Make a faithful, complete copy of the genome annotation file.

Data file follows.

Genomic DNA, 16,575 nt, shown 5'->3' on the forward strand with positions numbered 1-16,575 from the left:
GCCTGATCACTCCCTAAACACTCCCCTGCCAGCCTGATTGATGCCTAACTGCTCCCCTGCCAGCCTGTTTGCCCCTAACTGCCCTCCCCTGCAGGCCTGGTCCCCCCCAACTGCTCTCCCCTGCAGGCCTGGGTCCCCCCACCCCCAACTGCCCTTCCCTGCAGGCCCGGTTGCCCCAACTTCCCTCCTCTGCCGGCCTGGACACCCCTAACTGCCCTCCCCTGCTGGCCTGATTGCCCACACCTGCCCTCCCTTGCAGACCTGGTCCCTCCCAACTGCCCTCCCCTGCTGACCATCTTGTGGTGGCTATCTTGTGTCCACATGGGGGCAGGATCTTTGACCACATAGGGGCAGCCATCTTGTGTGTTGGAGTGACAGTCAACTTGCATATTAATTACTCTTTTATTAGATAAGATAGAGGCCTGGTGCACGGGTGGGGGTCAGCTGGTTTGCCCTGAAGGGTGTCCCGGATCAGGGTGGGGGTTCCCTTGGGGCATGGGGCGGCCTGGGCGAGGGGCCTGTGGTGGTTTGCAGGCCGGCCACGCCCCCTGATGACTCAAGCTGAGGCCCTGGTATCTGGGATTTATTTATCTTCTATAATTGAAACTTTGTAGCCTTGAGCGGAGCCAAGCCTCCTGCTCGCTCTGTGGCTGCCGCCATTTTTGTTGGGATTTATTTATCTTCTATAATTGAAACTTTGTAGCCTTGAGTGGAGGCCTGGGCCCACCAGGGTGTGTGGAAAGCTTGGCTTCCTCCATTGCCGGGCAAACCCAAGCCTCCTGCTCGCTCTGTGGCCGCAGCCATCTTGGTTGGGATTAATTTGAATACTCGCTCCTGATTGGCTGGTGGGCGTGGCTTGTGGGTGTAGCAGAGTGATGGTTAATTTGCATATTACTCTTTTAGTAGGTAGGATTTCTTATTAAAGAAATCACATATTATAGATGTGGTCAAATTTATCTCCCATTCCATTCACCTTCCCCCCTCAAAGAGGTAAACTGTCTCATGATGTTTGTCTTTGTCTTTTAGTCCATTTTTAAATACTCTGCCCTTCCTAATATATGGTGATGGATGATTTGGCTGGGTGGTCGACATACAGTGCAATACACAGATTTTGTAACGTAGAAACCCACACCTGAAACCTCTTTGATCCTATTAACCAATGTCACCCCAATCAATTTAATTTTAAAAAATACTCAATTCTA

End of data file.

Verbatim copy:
Genomic DNA, 16,575 nt, shown 5'->3' on the forward strand with positions numbered 1-16,575 from the left:
GCCTGATCACTCCCTAAACACTCCCCTGCCAGCCTGATTGATGCCTAACTGCTCCCCTGCCAGCCTGTTTGCCCCTAACTGCCCTCCCCTGCAGGCCTGGTCCCCCCCAACTGCTCTCCCCTGCAGGCCTGGGTCCCCCCACCCCCAACTGCCCTTCCCTGCAGGCCCGGTTGCCCCAACTTCCCTCCTCTGCCGGCCTGGACACCCCTAACTGCCCTCCCCTGCTGGCCTGATTGCCCACACCTGCCCTCCCTTGCAGACCTGGTCCCTCCCAACTGCCCTCCCCTGCTGACCATCTTGTGGTGGCTATCTTGTGTCCACATGGGGGCAGGATCTTTGACCACATAGGGGCAGCCATCTTGTGTGTTGGAGTGACAGTCAACTTGCATATTAATTACTCTTTTATTAGATAAGATAGAGGCCTGGTGCACGGGTGGGGGTCAGCTGGTTTGCCCTGAAGGGTGTCCCGGATCAGGGTGGGGGTTCCCTTGGGGCATGGGGCGGCCTGGGCGAGGGGCCTGTGGTGGTTTGCAGGCCGGCCACGCCCCCTGATGACTCAAGCTGAGGCCCTGGTATCTGGGATTTATTTATCTTCTATAATTGAAACTTTGTAGCCTTGAGCGGAGCCAAGCCTCCTGCTCGCTCTGTGGCTGCCGCCATTTTTGTTGGGATTTATTTATCTTCTATAATTGAAACTTTGTAGCCTTGAGTGGAGGCCTGGGCCCACCAGGGTGTGTGGAAAGCTTGGCTTCCTCCATTGCCGGGCAAACCCAAGCCTCCTGCTCGCTCTGTGGCCGCAGCCATCTTGGTTGGGATTAATTTGAATACTCGCTCCTGATTGGCTGGTGGGCGTGGCTTGTGGGTGTAGCAGAGTGATGGTTAATTTGCATATTACTCTTTTAGTAGGTAGGATTTCTTATTAAAGAAATCACATATTATAGATGTGGTCAAATTTATCTCCCATTCCATTCACCTTCCCCCCTCAAAGAGGTAAACTGTCTCATGATGTTTGTCTTTGTCTTTTAGTCCATTTTTAAATACTCTGCCCTTCCTAATATATGGTGATGGATGATTTGGCTGGGTGGTCGACATACAGTGCAATACACAGATTTTGTAACGTAGAAACCCACACCTGAAACCTCTTTGATCCTATTAACCAATGTCACCCCAATCAATTTAATTTTAAAAAATACTCAATTCTA